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  • Writer's pictureThe Gaudie

UoA Chief George Boyne Told Colleagues He Wanted Staff To Feel 'Pain Along The Way'

Updated: Jan 20

The UCEA chair pushed for May pay deductions for UCU members participating in boycott


By Josh Pizzuto-Pomaco

Messages sent by UoA Principal George Boyne re: pay deductions for the ongoing MAB. Photo Credit: University of Aberdeen/Josh Pizzuto-Pomaco

‘Nothing deducted until the end of June? I’d prefer pain along the way- we can return their money if they change their mind and do the marking.'

- George Boyne, 10 May, 11.23 AM (WhatsApp messsage)


A Gaudie investigation has uncovered a number of emails and WhatsApp messages between members of the University of Aberdeen’s Senior Management Team.


The correspondence, acquired via Freedom of Information request, sheds light on UoA Principal George Boyne's attitude toward members of staff participating in the ongoing UCU industrial action.


Professor Boyne, who was appointed University Vice Chancellor and Principal in 2018, also serves as the chair of employers association UCEA.


Labelling the marking and assessment boycott a ‘horrendous infliction of misery,' Professor Boyne told a colleague in early April that he favoured ‘immediate withdrawal of pay’ for Aberdeen UCU (AUCU) members.


A 3 April email from Professor Boyne to Director of People Debbie Dyker.


'No damage' or 'Their choice' ?


However, in an email to Senior VP Karl Leydecker the day before the MAB began (19 April), Professor Boyne appeared to strike a somewhat conciliatory tone.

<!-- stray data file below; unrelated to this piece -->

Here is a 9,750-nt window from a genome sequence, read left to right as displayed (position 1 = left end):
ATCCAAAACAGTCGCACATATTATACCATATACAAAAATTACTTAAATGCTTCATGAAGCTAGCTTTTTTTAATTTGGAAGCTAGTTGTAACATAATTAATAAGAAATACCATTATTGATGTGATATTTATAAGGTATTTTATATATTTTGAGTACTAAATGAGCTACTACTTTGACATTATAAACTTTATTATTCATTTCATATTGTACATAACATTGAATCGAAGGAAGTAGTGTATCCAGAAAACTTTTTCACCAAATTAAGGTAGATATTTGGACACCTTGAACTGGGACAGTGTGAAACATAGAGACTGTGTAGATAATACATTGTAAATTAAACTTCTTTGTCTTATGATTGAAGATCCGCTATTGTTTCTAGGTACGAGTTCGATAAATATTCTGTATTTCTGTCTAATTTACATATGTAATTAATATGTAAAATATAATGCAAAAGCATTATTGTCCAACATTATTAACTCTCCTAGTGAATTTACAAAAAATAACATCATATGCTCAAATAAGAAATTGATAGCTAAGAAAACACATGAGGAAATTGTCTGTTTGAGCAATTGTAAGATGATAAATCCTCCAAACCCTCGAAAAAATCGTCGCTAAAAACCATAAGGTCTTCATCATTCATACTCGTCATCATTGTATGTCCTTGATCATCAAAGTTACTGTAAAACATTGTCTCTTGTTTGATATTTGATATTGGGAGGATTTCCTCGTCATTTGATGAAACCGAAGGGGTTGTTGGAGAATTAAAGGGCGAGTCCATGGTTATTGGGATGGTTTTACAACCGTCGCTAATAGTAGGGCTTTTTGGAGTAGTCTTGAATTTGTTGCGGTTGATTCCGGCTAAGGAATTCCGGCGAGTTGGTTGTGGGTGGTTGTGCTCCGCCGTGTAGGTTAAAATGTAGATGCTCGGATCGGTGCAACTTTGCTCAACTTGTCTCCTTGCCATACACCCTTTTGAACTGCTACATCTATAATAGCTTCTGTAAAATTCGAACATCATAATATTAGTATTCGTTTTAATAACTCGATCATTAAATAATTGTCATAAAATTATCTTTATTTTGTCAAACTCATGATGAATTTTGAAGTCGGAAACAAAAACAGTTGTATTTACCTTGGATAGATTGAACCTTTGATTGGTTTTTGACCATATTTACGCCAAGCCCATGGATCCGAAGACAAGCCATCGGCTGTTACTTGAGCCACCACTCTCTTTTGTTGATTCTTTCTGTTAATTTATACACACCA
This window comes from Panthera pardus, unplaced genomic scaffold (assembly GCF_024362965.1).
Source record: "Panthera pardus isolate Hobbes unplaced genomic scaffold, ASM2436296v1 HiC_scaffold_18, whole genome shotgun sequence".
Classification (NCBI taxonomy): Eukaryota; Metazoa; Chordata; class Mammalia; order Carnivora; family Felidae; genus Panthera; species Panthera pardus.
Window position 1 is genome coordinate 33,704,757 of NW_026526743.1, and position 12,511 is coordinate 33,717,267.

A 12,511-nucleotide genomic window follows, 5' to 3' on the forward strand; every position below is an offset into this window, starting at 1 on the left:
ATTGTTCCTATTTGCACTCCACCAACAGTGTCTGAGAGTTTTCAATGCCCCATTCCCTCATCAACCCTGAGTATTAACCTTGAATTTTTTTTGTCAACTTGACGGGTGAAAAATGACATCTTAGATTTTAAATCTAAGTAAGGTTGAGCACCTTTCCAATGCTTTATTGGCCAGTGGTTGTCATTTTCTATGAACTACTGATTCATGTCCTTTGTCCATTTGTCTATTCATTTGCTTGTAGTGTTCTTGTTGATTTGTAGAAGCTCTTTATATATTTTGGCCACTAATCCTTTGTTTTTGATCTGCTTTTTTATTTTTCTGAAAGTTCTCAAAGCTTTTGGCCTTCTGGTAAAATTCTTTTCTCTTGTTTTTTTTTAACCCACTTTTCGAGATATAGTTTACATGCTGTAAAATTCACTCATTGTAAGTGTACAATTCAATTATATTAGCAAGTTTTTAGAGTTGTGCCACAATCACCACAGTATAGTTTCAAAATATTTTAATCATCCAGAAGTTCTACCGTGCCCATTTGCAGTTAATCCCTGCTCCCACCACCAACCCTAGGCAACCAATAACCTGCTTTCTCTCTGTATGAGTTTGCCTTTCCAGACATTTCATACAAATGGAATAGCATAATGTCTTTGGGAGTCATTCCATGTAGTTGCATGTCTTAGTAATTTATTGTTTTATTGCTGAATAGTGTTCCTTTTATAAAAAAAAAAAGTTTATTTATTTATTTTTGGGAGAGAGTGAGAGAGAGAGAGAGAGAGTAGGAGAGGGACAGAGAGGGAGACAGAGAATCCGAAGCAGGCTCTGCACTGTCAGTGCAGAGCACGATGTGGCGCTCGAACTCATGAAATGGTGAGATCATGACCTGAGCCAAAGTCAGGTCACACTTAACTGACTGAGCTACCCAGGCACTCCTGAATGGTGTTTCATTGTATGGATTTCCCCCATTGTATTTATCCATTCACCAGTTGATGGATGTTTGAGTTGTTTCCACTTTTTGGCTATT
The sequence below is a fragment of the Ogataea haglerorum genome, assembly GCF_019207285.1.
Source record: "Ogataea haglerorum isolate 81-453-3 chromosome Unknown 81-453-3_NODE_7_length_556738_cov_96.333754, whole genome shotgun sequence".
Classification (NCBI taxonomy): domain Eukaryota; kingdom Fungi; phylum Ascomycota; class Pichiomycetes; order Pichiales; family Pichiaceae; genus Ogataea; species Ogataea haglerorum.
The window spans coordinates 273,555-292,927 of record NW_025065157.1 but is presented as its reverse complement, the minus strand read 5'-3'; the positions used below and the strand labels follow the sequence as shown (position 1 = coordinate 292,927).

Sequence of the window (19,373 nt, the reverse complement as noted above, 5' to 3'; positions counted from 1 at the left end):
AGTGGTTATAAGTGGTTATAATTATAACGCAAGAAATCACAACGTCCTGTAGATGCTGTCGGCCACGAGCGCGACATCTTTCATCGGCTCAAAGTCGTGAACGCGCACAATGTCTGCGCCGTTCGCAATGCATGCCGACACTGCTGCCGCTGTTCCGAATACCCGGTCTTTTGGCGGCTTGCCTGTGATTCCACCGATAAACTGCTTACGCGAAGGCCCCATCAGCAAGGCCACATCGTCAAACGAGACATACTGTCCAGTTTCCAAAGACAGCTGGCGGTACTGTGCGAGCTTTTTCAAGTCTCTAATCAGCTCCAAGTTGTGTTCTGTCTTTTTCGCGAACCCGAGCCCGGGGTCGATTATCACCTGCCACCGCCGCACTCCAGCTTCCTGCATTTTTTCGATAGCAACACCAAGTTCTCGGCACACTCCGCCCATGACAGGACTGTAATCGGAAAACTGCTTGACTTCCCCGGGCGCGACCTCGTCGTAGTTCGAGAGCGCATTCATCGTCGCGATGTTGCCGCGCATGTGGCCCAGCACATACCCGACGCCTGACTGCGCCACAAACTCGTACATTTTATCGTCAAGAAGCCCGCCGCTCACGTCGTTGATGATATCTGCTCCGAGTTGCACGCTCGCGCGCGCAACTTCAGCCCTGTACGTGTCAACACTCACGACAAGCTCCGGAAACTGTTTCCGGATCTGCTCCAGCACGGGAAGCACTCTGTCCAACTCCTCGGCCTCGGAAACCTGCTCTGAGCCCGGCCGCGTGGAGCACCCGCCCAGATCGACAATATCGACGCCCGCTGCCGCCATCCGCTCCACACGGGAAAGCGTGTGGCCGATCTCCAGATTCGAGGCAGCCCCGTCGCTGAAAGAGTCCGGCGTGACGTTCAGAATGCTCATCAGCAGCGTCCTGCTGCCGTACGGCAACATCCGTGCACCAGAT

He wrote: 'No actual pay deductions unless they miss the deadline for work to be marked on time for students to progress or graduate. No damage, no deduction.'


Later that morning, Director of People Debbie Dyker outlined the University's potential options for pay deduction.


She wrote: ‘The earliest any pay could be deducted would be the end of May as we would have missed payroll cut off for April. That would give individuals at least 4 weeks to decide if they did not wish to participate, having already indicated they would.'


'I am mindful that if we wait until the final deadline in June when marking must be returned and we then backdate this to 20 April, staff will then have no pay in June and a fraction of pay in July if we are not spreading this out for them. I know that is more of an issue for them having participated in the action but just flagging for awareness.’


This time, Professor Boyne’s response was just one sentence.


He succinctly replied: ‘Their choice to have little or no pay in June; our responsibility to make them aware of that potential consequence.’


A 19 April email from Professor to Boyne to members of the senior management team.


‘I’d prefer pain along the way...’


In early May, discussions again turned to pay deductions.


At 11.08 AM on 10 May, Professor Boyne asked in a senior management WhatsApp chat: ‘Will money start coming out of May salaries for MAB?’


Mrs Dyker responded at 11.21 AM: ‘No, nothing will be deducted this week as we were giving them to the last possible date to undertake their marking before we deduct salary…’


Two minutes later, Professor Boyne incredulously replied:

‘Nothing deducted until the end of June? I’d prefer pain along the way- we can return their money if they change their mind and do the marking.’